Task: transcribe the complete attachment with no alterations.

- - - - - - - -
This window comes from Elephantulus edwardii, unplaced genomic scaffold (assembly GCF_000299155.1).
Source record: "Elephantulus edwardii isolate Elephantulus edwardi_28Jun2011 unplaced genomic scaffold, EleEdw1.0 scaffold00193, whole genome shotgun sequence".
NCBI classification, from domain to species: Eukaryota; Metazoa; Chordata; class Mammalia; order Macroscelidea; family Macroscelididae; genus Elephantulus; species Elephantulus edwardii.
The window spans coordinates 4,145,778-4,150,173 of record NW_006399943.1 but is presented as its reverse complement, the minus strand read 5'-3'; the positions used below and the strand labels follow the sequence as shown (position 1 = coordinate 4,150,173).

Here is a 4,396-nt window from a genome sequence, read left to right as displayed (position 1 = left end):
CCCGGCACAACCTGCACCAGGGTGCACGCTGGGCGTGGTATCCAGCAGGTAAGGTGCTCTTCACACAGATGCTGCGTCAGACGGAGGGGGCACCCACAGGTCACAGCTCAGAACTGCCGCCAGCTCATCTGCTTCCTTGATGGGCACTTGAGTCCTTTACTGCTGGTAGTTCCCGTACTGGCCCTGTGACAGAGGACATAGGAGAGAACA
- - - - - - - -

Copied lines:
This window comes from Elephantulus edwardii, unplaced genomic scaffold (assembly GCF_000299155.1).
Source record: "Elephantulus edwardii isolate Elephantulus edwardi_28Jun2011 unplaced genomic scaffold, EleEdw1.0 scaffold00193, whole genome shotgun sequence".
NCBI classification, from domain to species: Eukaryota; Metazoa; Chordata; class Mammalia; order Macroscelidea; family Macroscelididae; genus Elephantulus; species Elephantulus edwardii.
The window spans coordinates 4,145,778-4,150,173 of record NW_006399943.1 but is presented as its reverse complement, the minus strand read 5'-3'; the positions used below and the strand labels follow the sequence as shown (position 1 = coordinate 4,150,173).

Here is a 4,396-nt window from a genome sequence, read left to right as displayed (position 1 = left end):
CCCGGCACAACCTGCACCAGGGTGCACGCTGGGCGTGGTATCCAGCAGGTAAGGTGCTCTTCACACAGATGCTGCGTCAGACGGAGGGGGCACCCACAGGTCACAGCTCAGAACTGCCGCCAGCTCATCTGCTTCCTTGATGGGCACTTGAGTCCTTTACTGCTGGTAGTTCCCGTACTGGCCCTGTGACAGAGGACATAGGAGAGAACA